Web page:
complex movement operations exist may also lead to abandoning the
T-model, as is e.g. the case in Kayne 1998.
 However, questions like the following have yet not be settled: e.g.
the triggers and landing sites for Remnant Movement are unclear. The
 issue of the types of constituents that can move as a remnant is not
 settled. How do we explain categorial differences (e.g., Den 
Besten observes that VP-remnants in Dutch can move but PP-remnants 
cannot)? Furthermore, to which extent has (un)grammaticality of 
remnant movement to do with the proper binding of traces in the 
remnant? Additionally, when all material has moved out of a remnant 
X except for one constituent Y, how do we distinguish between movement
 of X and movement
of Y (e.g., modification, stranded material)? In view of this, which
cases of constituent movement need to/can be reanalyzed as remnant 
movement?
Is it possible to reanalyze alleged violations of the HMC in terms
of remnant movement (e.g, Rivero 1994)?

By and large, the proposals mentioned above have been motivated by
theory-internal considerations.
As we saw, there have also been attempts to
provide concrete diagnostics
for the existence or not of such movements 
but in many cases, it is not clear what kind of empirical evidence
 one can appeal to in order to justify the choice of a particular
 style of movement over another.

The question that arises concerns the properties of various movement 
types,
as well as the relation between the existence of these operations and 
the
model of Grammar one would need to assume.

Abstracts
Abstracts are invited for 35 minutes talks (with an additional 10 
minutes for discussion).

Abstracts should be anonymous and should be no longer than two pages,
with
margins of
at least 1-inch, font size 11. Submissions are limited to a maximum 
of one
individual and one
joint abstract per author. Please provide 4 anonymous abstracts and
one
camera ready original.

Deadline for abstract submission: April 1, 1999. 

Abstracts should be sent to:

Workshop on Movement
c/o Artemis Alexiadou
ZAS
Jaegerstr. 10/11
10117 Berlin
Germany
e-mail: artemiszas.gwz-berlin.de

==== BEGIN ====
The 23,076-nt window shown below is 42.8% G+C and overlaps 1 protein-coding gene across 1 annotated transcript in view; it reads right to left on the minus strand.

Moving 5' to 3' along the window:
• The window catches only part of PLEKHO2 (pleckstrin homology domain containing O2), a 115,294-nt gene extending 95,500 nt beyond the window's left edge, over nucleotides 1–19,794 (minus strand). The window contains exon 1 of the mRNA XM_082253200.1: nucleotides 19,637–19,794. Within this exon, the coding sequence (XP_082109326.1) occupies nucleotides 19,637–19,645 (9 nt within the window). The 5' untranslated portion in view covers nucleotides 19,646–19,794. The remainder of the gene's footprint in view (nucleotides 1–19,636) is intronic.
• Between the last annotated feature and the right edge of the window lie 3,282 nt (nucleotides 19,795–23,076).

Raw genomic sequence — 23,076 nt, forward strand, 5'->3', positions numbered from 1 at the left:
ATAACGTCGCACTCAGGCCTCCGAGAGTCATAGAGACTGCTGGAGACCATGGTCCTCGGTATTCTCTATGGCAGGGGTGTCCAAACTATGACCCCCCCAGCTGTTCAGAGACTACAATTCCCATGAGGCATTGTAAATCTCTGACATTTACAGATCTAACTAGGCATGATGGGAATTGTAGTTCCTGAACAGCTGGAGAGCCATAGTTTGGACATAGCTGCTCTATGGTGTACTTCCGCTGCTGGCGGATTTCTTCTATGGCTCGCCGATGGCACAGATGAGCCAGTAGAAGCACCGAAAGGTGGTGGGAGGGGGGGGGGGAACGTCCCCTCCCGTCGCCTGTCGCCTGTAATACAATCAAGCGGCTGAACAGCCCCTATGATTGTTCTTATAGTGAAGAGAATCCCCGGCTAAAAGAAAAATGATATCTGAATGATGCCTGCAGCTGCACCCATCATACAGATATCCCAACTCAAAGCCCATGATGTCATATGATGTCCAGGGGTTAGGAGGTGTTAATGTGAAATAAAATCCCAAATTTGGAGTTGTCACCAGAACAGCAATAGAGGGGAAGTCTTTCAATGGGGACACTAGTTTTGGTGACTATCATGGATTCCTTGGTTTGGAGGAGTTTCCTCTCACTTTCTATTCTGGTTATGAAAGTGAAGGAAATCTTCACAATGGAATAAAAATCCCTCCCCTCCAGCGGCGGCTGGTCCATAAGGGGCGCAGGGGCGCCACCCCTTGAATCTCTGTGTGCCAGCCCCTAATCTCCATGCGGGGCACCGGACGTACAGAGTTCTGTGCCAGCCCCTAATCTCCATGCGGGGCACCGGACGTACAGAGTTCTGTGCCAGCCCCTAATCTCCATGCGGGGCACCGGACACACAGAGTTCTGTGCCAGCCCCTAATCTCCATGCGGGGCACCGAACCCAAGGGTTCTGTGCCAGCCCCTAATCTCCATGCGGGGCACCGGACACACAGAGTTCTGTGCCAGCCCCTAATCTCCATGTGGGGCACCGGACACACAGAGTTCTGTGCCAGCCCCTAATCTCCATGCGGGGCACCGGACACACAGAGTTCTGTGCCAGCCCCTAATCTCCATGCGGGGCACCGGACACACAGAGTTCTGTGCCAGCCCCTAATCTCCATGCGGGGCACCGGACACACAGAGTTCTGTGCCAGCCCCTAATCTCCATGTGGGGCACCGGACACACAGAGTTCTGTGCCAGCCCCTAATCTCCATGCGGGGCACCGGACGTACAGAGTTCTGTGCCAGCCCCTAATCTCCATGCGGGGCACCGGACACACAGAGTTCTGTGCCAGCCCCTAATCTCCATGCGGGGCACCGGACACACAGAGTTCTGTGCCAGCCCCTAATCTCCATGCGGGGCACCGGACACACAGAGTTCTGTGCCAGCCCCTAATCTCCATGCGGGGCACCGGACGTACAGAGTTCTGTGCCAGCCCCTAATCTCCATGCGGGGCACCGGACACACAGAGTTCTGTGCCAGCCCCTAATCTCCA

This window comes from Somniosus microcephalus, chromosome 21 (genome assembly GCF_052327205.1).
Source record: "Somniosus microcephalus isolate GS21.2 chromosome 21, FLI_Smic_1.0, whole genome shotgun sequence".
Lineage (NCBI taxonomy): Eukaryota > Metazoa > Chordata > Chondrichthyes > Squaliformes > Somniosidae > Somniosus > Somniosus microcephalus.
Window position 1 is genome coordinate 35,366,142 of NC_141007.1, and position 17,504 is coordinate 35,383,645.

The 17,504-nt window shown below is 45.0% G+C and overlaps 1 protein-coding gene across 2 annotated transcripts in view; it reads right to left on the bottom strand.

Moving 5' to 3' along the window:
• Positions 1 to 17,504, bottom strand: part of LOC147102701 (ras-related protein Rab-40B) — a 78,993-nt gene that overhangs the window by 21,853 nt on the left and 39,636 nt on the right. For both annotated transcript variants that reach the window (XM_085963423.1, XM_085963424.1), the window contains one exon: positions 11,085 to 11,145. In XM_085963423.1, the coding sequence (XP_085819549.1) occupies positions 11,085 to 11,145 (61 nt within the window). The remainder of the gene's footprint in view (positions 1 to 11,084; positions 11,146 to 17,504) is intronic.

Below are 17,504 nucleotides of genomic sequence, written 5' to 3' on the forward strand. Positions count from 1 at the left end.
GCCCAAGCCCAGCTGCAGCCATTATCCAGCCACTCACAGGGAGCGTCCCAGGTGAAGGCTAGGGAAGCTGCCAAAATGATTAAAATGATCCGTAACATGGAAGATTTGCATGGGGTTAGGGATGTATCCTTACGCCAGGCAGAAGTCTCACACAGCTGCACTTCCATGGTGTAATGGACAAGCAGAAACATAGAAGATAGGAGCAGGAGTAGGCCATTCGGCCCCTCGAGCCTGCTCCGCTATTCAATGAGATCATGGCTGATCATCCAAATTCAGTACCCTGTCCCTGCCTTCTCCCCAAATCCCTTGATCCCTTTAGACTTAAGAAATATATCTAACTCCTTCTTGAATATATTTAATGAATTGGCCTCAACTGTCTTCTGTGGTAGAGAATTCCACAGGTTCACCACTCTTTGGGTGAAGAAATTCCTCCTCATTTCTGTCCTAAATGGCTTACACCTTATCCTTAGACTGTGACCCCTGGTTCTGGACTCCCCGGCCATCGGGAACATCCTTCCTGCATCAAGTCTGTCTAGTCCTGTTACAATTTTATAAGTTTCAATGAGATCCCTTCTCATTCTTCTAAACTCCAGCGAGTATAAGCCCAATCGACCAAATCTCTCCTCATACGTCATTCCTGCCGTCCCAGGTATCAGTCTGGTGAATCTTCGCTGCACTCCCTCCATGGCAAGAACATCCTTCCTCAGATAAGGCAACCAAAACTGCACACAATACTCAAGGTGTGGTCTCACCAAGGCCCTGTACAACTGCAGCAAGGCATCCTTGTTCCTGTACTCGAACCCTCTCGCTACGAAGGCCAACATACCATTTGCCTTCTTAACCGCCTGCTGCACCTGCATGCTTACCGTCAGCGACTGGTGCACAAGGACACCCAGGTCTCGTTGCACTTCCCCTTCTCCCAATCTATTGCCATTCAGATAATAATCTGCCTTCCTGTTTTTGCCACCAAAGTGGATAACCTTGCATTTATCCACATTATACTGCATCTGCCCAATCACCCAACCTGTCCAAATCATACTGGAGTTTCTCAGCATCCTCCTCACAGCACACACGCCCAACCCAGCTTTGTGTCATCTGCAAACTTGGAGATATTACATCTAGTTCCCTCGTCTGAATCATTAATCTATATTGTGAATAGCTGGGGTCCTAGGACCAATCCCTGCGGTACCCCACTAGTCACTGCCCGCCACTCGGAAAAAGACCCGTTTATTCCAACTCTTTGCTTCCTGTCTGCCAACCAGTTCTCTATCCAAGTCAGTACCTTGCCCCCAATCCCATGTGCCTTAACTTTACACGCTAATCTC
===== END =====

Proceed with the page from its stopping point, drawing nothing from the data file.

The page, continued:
http://www.zas.gwz-berlin.de/events/artemis/

Organizing committee: Artemis Alexiadou, Elena Anagnostopoulou, 
Sjef Barbiers and Hans-Martin Gaertner.

For information on the summer school visit:
http://www.ling.uni-potsdam.de/lot/
http://wwwlot.let.uu.nl/home.htm

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Message 3: MLA 99 Language Change sessions

Date: Mon, 15 Mar 1999 10:29:18 -0800
From: Thomas F. Shannon <tshannonsocrates.berkeley.edu>
Subject: MLA 99 Language Change sessions

The deadline for the following Call for Papers has been extended to April
1, 1999.

The Division on Language Change is calling for papers to be presented at
the 1999 Annual Meeting of the Modern Language Association, which will be
held in Chicago, December 27-30, 1999. There will be three sessions, with
the following topics:

1. "Heteroglossia and Language Change"

2. "Orality, Literacy, and the Study of Language Change"

3. Open Topic: any aspects of Language Change

We invite abstracts for 15 minute presentations addressing aspects of these
topics. Presentors must normally be members of the Modern Language
Association.

One page abstracts should be sent by April 1, 1999, via mail, fax, or email to:

Prof. Thomas F. Shannon
University of California
Department of German
5319 Dwinelle Hall
Berkeley, CA 94720-3243

fax: 707-747-1453
email: tshannonsocrates.berkeley.edu

NB: The LSA Annual Meeting will take place in Chicago shortly after the MLA
meeting, for those who wish to combine attendance at the two.